Rockets utilized by NASA, etc. utilize an antiquated ignitiion system, requiring a chain of events to occur to obtain ignition. (Safe-and-Arm device to rotate to "arm," electric impulse given, ignites propellant pellets, which ignite initiator propellant grain, which ignites the igniter propellant grain, which ignites the motor propellant grain. Example is of current solid motors used by NASA.).
This method of ignition requires multiple joints that have to be sealed, and involves many complex parts/pieces. After less than .5 seconds, this hardware has "done its job" and is now dead weight, having to be carried throughout the launch, serving no further useful purpose (useless payload).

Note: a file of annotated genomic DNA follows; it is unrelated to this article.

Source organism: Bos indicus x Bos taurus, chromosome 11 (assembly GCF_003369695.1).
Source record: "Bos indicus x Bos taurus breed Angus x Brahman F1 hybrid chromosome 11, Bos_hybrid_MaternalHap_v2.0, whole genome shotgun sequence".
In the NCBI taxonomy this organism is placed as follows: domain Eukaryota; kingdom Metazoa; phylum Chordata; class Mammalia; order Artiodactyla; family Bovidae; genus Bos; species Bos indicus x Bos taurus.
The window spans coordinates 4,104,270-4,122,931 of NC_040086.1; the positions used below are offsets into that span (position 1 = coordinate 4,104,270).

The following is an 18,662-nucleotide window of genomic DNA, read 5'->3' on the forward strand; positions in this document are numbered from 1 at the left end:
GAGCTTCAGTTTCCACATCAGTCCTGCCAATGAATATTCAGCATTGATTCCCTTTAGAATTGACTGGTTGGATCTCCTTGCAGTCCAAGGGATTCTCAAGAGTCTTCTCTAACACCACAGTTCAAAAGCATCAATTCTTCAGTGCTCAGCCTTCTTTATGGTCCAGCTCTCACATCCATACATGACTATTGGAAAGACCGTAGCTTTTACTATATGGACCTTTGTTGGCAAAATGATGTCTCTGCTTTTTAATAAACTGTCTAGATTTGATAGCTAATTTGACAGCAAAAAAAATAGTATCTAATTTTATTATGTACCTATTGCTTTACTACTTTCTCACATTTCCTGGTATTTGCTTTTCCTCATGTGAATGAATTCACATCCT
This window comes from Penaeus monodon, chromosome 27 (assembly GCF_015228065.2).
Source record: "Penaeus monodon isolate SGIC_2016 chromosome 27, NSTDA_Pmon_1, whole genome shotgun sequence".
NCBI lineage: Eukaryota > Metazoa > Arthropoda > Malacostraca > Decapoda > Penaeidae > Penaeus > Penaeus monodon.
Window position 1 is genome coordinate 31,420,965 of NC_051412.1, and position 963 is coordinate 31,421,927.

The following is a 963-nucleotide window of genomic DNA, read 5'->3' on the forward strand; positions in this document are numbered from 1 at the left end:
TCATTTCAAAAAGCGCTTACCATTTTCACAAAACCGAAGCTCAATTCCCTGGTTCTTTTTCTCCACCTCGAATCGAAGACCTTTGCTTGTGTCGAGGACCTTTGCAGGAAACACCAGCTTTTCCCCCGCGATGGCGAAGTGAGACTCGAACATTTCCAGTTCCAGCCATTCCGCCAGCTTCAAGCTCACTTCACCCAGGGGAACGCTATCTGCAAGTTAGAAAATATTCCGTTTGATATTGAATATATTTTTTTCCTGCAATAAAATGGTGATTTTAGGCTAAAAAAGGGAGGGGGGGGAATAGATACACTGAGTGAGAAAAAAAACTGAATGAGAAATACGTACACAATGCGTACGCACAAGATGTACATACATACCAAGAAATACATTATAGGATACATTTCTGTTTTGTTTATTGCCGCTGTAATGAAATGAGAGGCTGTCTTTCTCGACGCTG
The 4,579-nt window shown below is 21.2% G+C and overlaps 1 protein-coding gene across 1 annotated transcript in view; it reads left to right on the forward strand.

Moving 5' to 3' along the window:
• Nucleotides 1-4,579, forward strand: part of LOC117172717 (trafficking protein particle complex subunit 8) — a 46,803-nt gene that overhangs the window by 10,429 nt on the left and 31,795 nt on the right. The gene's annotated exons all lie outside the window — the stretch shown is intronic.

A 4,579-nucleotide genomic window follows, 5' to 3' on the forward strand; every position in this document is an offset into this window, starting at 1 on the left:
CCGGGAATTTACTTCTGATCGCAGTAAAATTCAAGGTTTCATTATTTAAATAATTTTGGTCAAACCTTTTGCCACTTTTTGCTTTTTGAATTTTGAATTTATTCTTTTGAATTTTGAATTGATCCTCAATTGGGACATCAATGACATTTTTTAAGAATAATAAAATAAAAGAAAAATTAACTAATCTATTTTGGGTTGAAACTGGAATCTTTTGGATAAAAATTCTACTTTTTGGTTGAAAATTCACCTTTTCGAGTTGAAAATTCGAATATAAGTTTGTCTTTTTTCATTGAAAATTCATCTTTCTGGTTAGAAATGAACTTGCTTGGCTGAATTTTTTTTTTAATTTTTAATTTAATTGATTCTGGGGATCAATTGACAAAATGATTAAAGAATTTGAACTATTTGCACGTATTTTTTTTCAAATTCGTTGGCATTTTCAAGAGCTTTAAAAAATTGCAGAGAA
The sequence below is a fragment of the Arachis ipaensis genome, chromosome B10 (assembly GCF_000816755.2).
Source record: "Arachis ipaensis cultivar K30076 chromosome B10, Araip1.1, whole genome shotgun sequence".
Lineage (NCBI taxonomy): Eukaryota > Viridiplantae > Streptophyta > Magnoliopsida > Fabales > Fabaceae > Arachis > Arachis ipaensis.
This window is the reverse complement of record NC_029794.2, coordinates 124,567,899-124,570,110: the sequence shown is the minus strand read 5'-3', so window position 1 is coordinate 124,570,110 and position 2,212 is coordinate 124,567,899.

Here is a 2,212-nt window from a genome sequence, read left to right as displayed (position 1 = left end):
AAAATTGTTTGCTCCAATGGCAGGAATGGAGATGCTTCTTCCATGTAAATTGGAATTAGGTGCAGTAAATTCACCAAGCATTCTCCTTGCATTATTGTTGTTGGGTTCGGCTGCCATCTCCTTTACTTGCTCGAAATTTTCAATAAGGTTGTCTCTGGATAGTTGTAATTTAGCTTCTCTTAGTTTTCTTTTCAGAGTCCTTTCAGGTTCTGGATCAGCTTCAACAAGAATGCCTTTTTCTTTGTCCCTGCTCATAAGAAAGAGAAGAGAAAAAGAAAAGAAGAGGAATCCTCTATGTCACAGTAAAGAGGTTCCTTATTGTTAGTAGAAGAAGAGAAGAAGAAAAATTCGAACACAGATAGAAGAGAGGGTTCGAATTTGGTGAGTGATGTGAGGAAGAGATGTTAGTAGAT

Solution: Design a redundant "flame thrower" that could be a part of the launch pad, with tubing passing up the bore of the motor, then inverting at the head end, with a flame dispersion nozzle that would direct flame onto the propellant grain/fins of the Fwd Segment. Upon ignition, the tubing associated with this would be "consumed" or retracted (melted - could be aluminum tubing).
- No "dead weight" having to be carried/dealt with.
- Elimination of multiple leak paths/failure modes (most failure modes revolve around the complicated ignition system as it now exists - a throwback from the Apollo days and beyond).
- Costs would be reduced dramatically.
- A new flame thrower tubing arrangement could be configured for each launch.
- The flame thrower arrangement could consist of 2 or 3, so redundancy exists, in the event one didn't ignite as planned.
(Sketch is primitive, but conveys the concept.)